I feel like a big part of the game should involve the player figuring out different things for themselves; the game shouldn’t necessarily tell the player if something is or is not possible, there should be a sense of trial and error. Is it possible to have a motile plant? Can you make a human-sized insect? Not as we know it, but the player should be able to see if there are workarounds. This wouldn’t even be a matter of specifically programming all possibilities, more like making things not necessarily mutually exclusive and letting the player see what combinations work. I mean, if we make the game as scientifically accurate as possible, then a player making something work that doesn’t exist in real life wouldn’t make it science fiction; it would tell us that this is one way evolution could have gone had the conditions and factors we had were different. This is sort of how the scientific process works anyway, right? We try something out to see if it works, then we get our answer. Sorry if it seems like I’m rambling, I just think the player’s experience would feel stifling if most of the game is just a matter of yes or no answers. We don’t want to just end up remaking Earth again and again after all.
isnt that already like a thing? u got sandbox
I hope so, I just keep seeing people ask these questions and it seems like there are always just yes or no answers.
Yes, you do sound like a rambling madperson, but one I can understand, so don’t worry. Uh, sounds about like what the game’ll be like? It’s designed to lack spore’s railroading so totally chaotic experimentation sounds reasonable. Though I highly doubt we could make major astrobiological breakthroughs by messing around in thrive, the real world will always have more variables, and thrive will always have bugs. Anywho if a dev disagrees side with them but yeah, I think that’d be it.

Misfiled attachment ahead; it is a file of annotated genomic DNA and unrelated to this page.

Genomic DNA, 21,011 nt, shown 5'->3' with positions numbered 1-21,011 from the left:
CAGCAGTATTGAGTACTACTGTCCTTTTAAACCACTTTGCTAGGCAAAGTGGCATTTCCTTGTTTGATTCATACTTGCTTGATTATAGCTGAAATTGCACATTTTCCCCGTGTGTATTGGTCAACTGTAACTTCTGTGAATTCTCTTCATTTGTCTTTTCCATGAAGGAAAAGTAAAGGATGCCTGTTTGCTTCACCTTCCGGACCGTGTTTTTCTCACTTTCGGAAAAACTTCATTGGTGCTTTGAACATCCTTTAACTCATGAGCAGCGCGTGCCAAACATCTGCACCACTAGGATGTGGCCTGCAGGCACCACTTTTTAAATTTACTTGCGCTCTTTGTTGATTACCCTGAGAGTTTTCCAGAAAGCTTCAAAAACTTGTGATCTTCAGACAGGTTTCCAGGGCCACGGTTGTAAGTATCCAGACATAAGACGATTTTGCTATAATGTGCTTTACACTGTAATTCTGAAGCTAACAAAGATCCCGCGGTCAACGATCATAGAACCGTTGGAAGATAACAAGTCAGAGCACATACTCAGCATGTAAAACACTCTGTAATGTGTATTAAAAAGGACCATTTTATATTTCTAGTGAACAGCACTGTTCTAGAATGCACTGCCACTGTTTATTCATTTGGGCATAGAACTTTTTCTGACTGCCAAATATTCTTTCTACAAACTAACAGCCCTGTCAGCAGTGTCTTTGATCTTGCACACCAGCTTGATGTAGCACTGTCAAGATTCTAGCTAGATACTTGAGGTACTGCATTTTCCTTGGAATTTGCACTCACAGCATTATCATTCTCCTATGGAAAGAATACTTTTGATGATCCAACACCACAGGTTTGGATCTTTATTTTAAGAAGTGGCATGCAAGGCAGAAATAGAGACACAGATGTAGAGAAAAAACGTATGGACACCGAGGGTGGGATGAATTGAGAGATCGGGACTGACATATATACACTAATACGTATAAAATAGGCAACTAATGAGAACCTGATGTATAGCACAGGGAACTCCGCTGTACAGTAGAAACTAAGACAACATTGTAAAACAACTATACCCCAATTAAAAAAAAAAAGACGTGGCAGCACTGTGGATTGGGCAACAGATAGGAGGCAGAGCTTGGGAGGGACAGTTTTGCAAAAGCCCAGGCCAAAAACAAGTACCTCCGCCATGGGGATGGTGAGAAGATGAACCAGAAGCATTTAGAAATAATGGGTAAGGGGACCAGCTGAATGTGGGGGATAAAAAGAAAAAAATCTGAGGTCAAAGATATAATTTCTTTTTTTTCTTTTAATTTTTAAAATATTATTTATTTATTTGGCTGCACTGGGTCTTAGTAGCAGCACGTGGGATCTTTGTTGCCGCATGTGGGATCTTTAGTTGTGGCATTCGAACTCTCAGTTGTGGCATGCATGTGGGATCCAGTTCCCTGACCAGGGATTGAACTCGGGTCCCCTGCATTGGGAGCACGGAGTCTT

Along those lines and in regard to “limitations” - we really want to stay away from preventing something just because we don’t see it on Earth, but we still want evolution to be based on existing scientific knowledge. What this means, for example, I’d that we won’t stop predatory motile plants just because we don’t see them here, but we will introduce mechanics which discourage them just as we see on Earth. So if someone somehow managed to build a predatory plant, good job.
I usually base a lot of my game design visions of Thrive on analogues to how life developed on Earth, using it as a general guide. This leads to fluctuations in how I think Thrive should end up between “all hands loose” and “akin to Earth”.
I think the standard playthrough in Thrive would essentially be “Earth with flavor”. You’d see analogues to each major group of organisms - land plants (land photosynthesizers), algae, reptiles (things with scales), birds (things with feathers). But their dominance, level of diversity, niches filled, etc. could result in unique quirks, like a reptilian elephant-esque organisms, massive predatory aquatic organisms derived from birds, larger than normal arthropods, and the such.
A final note: I’d really suggest looking through a book describing some of the organisms seen in the Cambrian Explosion. It really blows your mind how creative and alien life was at some point, and makes you question what is possible to evolve.
The game used to be a lot more trial and error, however it seems (for pretty obvious reasons) most players don’t want that. So we have added the auto-evo prediction, ATP balance bars, and auto saving to help the player make more informed decisions to not find out after exiting the editor that they screwed up and need to start a new game.
Thanks for your input guys, I’m really sorry about rambling. I have Asperger’s so it’s hard for me to socialize properly sometimes. I’m also very nervous about making a fool of myself on the internet.
And I’m a girl btw.
Dont warry, its ok time to time, we all here are friends.